Multiply that average by four weeks, and you’re looking at $720 per month, or $1,440 for a two-month summer break, roughly.
So follow along with me here as I do the math…
According to Payscale.com, the average monthly salary in Reno, NV is $4,763. So we’re talking about nearly one-third of an average monthly salary going toward child care costs during summer.
Did you know that in Nevada, the annual cost of child care is more than a year of college tuition?! And I’m not talking about a little bit—I’m talking about thousands of dollars more than the average in-state college tuition.
But let’s get back to summer camps. All this presumes that you actually can arrange to have someone drop off your child at 9 a.m. each morning while you’re at work, or pick that child up from camp before 5 p.m., when you leave work. Or that you have made special arrangements with your employer to arrive late or leave early or bring your child with you to work or something.
And that covers one week of care. What about the other seven weeks? Do you have to do this juggling act for all of them?
Some camps, including a one-day swim camp at a local swim school, run only four or five hours and cost $89.
I mean, who can do that?
Not to mention the difficulty of getting kids into camp. Sign-ups begin while snow is still falling. Many camps only have spots for 20 or fewer kids per session. Some programs only have four week-long sessions per summer, or fewer than that. The crunch to get into a camp is enough to keep you sleepless all spring. My casual research into local camps revealed that the majority are closed to new enrollments and many have long wait lists. Getting into one is a lot like trying to get concert tickets. And the work involved in cobbling together a full two months of week-long camps so that they synchronize to fill the summer is astounding and not possible for most parents.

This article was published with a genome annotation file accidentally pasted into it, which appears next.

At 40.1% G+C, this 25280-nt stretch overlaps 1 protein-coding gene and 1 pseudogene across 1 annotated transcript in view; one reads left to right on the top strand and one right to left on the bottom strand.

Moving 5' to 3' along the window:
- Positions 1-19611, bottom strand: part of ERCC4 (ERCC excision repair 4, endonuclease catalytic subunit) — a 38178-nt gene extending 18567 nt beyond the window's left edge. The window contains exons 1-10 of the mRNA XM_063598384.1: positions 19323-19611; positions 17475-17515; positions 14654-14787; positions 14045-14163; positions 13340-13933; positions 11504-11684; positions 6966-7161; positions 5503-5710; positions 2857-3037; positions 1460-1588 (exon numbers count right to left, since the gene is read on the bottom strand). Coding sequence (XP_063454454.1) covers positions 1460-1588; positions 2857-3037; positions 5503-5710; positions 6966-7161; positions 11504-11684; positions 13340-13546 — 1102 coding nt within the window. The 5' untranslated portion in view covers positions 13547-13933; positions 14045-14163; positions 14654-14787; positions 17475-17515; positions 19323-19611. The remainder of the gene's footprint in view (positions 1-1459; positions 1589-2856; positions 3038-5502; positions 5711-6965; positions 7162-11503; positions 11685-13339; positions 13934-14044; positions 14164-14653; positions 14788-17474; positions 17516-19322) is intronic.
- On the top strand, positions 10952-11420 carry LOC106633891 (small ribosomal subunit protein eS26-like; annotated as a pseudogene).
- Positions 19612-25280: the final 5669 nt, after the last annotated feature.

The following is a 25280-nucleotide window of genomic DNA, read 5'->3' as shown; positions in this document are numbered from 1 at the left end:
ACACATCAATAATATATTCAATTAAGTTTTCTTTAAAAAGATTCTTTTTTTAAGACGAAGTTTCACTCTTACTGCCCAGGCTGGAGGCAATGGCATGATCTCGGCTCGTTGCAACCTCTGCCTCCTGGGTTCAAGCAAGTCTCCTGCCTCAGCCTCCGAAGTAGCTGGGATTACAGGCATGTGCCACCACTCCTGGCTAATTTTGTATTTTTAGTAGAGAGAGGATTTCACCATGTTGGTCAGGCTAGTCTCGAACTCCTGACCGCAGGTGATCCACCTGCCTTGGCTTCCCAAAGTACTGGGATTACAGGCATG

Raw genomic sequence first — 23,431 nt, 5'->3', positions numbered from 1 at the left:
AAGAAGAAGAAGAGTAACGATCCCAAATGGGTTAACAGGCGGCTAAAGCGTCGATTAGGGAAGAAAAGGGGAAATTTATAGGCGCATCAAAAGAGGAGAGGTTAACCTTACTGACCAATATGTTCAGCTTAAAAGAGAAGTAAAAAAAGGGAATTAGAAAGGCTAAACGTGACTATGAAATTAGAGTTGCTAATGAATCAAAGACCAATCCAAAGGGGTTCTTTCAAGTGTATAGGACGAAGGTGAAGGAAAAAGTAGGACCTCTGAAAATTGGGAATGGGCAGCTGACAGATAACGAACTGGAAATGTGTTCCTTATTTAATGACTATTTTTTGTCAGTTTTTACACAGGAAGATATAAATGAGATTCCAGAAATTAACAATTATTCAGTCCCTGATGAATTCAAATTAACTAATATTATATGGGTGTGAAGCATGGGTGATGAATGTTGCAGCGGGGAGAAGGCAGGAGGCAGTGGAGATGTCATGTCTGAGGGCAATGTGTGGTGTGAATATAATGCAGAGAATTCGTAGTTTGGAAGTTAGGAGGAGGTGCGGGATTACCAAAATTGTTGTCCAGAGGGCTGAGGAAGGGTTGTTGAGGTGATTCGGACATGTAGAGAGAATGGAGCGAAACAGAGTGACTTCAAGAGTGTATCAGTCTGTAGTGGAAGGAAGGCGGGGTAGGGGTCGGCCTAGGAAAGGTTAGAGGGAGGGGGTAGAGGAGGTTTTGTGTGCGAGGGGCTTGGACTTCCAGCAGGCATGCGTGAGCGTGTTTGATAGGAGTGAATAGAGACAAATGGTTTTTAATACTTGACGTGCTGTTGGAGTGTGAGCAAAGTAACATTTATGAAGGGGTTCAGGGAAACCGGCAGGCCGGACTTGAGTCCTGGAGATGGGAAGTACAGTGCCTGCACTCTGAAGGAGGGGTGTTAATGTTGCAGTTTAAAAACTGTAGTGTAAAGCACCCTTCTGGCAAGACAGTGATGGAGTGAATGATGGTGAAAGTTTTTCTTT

But based on what I’ve seen, it’s clear that many changes need to happen. Nevada ranks 11th in the nation for its child care costs as a percentage of median family income. We need a lot more programs to address the summer child care, during that long spell of time when kids lose much of the last school year’s learning. A one-day or one-week camp here is a great way to mix things up, but it should be more affordable, and there should be a lot more options than two or three sessions per summer.
And the programs already offering great camps should be taking a look at their hours, and working harder to meet the needs of working parents. A 9 a.m. drop-off or 4 p.m. pick-up simple aren’t feasible for most parents.
I should note that summer day camps are eligible for the IRS’s Child and Dependent Care Tax Credit for childcare costs, for children under 13. So that helps, but it doesn’t apply until next April.
I also acknowledge that there are several wonderful daycare centers that care for school-aged children during breaks, ours included, and the cities of Reno and Sparks both offer child care all summer at times and prices that are more accommodating to working parents. Without them, we’d be in real trouble.
But the benefits of summer camps—building confidence, establishing or enhancing a set of valuable skills under the guidance of experts, introducing kids to new friends, and furthering children’s interests in specific subject areas—shouldn’t be limited to kids who have stay-at-home parents or lots of money.
After all, it is summer. It might also be nice to afford a vacation or two… or at least a few trips to get ice cream.